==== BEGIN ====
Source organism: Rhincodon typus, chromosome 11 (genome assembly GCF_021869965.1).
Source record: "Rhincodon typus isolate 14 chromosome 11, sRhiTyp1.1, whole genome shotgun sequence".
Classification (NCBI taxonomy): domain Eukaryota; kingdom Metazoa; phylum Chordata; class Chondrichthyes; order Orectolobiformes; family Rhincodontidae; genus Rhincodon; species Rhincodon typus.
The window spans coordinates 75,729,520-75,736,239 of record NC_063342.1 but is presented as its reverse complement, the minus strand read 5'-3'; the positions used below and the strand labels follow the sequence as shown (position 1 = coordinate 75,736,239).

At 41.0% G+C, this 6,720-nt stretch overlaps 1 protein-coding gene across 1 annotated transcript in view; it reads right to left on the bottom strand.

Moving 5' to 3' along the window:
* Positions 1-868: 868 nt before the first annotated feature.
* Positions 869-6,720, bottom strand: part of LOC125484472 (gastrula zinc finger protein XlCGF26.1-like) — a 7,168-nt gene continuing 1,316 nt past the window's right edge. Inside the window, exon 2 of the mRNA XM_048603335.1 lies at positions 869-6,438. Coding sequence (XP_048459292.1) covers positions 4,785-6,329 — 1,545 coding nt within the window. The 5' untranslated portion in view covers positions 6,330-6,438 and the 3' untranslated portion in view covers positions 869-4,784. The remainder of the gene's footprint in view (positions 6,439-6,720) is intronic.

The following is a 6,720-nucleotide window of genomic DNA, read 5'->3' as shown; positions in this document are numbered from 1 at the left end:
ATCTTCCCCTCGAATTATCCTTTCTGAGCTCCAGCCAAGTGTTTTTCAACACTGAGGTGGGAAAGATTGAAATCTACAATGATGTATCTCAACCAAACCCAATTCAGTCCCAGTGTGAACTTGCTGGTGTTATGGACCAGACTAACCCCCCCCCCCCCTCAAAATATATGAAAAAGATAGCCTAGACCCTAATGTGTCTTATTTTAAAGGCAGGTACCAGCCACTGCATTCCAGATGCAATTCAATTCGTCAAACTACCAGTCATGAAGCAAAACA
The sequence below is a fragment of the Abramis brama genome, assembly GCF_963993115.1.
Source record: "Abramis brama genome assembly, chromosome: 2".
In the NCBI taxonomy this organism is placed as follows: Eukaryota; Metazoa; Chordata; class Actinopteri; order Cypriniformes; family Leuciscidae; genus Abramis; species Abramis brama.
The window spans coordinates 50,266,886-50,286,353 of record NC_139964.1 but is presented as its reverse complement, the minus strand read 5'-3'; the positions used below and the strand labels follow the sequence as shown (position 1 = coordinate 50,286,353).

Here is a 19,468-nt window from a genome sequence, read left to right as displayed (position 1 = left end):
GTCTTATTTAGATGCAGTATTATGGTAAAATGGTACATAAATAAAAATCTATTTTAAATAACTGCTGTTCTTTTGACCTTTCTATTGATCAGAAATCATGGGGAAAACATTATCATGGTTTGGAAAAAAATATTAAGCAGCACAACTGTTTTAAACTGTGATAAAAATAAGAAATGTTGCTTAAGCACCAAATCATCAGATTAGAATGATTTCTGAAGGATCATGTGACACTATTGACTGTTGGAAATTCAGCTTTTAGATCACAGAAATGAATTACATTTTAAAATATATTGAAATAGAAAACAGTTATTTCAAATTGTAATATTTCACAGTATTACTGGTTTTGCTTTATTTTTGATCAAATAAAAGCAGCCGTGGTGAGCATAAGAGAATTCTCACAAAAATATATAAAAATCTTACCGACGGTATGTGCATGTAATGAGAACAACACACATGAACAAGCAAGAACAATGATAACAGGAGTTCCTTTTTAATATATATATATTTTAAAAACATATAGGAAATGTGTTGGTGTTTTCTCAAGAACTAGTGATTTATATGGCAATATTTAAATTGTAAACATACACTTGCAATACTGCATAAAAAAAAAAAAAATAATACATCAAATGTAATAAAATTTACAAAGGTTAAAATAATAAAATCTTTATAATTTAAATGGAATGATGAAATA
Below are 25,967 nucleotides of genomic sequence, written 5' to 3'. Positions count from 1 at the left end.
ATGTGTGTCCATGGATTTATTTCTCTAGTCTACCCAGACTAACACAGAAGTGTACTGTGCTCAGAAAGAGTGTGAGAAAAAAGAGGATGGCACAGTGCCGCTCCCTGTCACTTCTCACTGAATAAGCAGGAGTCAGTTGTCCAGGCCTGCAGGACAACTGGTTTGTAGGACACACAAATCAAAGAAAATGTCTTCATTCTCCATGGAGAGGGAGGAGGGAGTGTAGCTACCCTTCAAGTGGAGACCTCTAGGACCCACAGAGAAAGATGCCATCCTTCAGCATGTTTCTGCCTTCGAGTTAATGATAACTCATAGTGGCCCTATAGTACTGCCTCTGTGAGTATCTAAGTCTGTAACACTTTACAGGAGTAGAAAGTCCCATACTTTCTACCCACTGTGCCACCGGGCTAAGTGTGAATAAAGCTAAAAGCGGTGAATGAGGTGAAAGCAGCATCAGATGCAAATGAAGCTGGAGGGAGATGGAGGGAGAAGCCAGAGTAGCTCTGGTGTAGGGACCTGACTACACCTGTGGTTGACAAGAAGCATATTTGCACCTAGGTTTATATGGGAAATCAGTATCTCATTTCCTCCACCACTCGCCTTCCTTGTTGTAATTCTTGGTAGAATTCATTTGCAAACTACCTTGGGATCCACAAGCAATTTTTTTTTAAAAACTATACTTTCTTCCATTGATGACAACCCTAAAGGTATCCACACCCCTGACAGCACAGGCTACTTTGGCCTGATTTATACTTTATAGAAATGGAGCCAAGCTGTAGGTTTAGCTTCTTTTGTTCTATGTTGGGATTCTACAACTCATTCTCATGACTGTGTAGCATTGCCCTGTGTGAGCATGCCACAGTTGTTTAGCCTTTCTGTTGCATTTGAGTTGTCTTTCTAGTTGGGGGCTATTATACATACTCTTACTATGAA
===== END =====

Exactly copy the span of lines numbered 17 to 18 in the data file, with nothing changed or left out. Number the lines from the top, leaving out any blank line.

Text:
Below are 25,967 nucleotides of genomic sequence, written 5' to 3'. Positions count from 1 at the left end.
ATGTGTGTCCATGGATTTATTTCTCTAGTCTACCCAGACTAACACAGAAGTGTACTGTGCTCAGAAAGAGTGTGAGAAAAAAGAGGATGGCACAGTGCCGCTCCCTGTCACTTCTCACTGAATAAGCAGGAGTCAGTTGTCCAGGCCTGCAGGACAACTGGTTTGTAGGACACACAAATCAAAGAAAATGTCTTCATTCTCCATGGAGAGGGAGGAGGGAGTGTAGCTACCCTTCAAGTGGAGACCTCTAGGACCCACAGAGAAAGATGCCATCCTTCAGCATGTTTCTGCCTTCGAGTTAATGATAACTCATAGTGGCCCTATAGTACTGCCTCTGTGAGTATCTAAGTCTGTAACACTTTACAGGAGTAGAAAGTCCCATACTTTCTACCCACTGTGCCACCGGGCTAAGTGTGAATAAAGCTAAAAGCGGTGAATGAGGTGAAAGCAGCATCAGATGCAAATGAAGCTGGAGGGAGATGGAGGGAGAAGCCAGAGTAGCTCTGGTGTAGGGACCTGACTACACCTGTGGTTGACAAGAAGCATATTTGCACCTAGGTTTATATGGGAAATCAGTATCTCATTTCCTCCACCACTCGCCTTCCTTGTTGTAATTCTTGGTAGAATTCATTTGCAAACTACCTTGGGATCCACAAGCAATTTTTTTTTAAAAACTATACTTTCTTCCATTGATGACAACCCTAAAGGTATCCACACCCCTGACAGCACAGGCTACTTTGGCCTGATTTATACTTTATAGAAATGGAGCCAAGCTGTAGGTTTAGCTTCTTTTGTTCTATGTTGGGATTCTACAACTCATTCTCATGACTGTGTAGCATTGCCCTGTGTGAGCATGCCACAGTTGTTTAGCCTTTCTGTTGCATTTGAGTTGTCTTTCTAGTTGGGGGCTATTATACATACTCTTACTATGAA